But therein lies the crux of my answer. The ADL is as chock full of canny baseball and fantasy analysts as any league, but the pace is different. In the ADL we go seven rounds deep on reserve, and no one struggles to come up with viable names, but during the auction the ADL lopes, with plenty of patter, recaps, and counting of the money. The Tout Wars auctions are played at a gallop. And time matters, because time pressure undermines those with poor organization.

That, of course, is one way to look at it. The other is to say that an AL only auction that takes six hours to complete is full of time for chatter, banter, badinage and riposte. It also offers plenty of time to consider what’s going on and try to adjust and beat it. In an auction where the bidding proceeds quickly there’s plenty of pressure and opportunities to make mistakes. In this slower format, mistakes may be made, but it’s also possible to discern trends and strategies and counter them.

Which leads us to my 2013 American Dream League team.

Read more…

NL Random Roster Notes, March 15, 2013


Casey Kelly was working his way into the interesting territory, and then today appears to be committed to TJ. We shant see him before 2014.

Before I posted today’s updated files Mike asked me to change the newly appointed Padres second baseman, Jedd Gyorko, to $7. I failed to do that. You can do it, and the new price will also be reflected in next week’s update.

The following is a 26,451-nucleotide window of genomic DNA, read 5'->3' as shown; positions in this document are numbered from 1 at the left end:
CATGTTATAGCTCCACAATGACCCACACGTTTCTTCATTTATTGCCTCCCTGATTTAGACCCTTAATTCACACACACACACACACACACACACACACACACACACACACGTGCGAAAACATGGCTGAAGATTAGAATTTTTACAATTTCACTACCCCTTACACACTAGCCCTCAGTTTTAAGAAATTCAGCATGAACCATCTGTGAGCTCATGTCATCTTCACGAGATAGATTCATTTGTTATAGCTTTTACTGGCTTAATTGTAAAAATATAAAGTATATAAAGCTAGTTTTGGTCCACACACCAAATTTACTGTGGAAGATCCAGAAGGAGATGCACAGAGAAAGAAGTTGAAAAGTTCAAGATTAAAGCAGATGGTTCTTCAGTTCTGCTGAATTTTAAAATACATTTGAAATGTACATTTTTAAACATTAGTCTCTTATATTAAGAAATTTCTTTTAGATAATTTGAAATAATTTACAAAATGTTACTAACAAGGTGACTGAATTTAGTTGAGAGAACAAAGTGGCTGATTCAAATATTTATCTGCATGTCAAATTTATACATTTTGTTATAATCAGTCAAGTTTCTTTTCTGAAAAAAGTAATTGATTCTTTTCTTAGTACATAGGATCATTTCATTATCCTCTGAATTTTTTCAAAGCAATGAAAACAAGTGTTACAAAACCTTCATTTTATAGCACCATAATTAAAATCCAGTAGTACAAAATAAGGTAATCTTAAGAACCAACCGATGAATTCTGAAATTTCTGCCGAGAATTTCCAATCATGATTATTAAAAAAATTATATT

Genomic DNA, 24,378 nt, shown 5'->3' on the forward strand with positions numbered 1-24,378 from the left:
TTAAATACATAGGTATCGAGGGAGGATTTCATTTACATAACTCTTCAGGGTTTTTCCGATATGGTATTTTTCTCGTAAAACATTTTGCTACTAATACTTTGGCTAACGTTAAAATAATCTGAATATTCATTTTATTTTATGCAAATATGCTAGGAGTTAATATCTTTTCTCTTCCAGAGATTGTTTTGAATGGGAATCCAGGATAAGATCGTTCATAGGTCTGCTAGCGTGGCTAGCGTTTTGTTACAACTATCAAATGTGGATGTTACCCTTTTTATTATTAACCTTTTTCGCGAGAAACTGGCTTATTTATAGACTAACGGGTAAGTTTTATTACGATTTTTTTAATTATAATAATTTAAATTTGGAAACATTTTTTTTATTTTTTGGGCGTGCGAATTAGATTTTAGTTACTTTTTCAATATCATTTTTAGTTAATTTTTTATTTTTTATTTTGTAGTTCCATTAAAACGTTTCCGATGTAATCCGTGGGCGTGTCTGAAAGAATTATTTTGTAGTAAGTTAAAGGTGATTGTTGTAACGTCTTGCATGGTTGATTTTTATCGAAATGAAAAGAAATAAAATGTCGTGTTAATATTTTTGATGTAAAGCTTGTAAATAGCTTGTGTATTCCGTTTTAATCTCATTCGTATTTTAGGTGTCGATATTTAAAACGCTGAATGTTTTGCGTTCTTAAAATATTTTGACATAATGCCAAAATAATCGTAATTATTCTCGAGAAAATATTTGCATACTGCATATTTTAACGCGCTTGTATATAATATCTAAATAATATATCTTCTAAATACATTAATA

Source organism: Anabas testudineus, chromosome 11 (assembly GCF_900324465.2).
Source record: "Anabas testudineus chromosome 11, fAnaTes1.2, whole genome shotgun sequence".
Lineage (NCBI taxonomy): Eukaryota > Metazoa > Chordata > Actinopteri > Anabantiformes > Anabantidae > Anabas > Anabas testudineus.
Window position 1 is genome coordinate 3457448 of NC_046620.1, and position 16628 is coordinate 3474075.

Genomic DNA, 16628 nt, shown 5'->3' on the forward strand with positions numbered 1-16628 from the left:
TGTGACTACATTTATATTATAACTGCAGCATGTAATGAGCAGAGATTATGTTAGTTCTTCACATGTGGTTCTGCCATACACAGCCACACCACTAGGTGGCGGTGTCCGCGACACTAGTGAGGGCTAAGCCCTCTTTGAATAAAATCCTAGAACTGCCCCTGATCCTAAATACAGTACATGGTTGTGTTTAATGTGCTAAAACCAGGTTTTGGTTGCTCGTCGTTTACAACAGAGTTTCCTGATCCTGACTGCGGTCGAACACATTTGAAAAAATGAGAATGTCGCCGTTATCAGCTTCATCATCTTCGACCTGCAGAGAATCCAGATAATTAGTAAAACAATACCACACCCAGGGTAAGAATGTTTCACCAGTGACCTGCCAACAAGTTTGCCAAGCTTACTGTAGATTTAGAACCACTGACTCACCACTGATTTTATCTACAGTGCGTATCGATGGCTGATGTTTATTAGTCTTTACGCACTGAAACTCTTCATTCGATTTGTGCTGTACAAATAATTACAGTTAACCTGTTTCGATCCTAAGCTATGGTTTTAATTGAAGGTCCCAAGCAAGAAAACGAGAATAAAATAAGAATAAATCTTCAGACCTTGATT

STATLAND is here!

Screen Shot 2013-02-13 at 1.58.42 PMSince the original Fantasy Baseball Guide, in 2000, a section in the back of the book called STATLAND has included Profit and Loss charts and Multiposition Eligibility charts from the preceding year’s play.

This year, when the player profiles were longer than the hole we had to fill them, we decided to move STATLAND online. Here are the charts in a variety of formats.

Multiposition PDF
2012 Profit-Loss PDF

Statland in Google Docs

Wise Guy Baseball is Here!

Gene McCaffrey is a fine baseball and fantasy baseball mind, as well as a deft turner of phrases, and a killer rock’n’roll guitarist/songwriter. Plus he’s funny.

He writes about the fantasy game (or rather, games, including salary cap and NFBC format games for big money) in Wise Guy Baseball, his book. He also contributes to the Fantasy Baseball Guide via his Picks and Pans.

WGB is a book of many pleasures involving sabermetrics and good advice. I like to wade in, pick up fact-based bits about players’ skills and tendencies, and learn something. But what puts the fat on the fire is the sly humor: Of Nyjer Morgan (obviously before he left for Japan): The emergence of Carlos Gomez means less playing time. Gone are the days when we could bank on Nyjer leading the NL in caught stealings.”

Ordering info at Go now!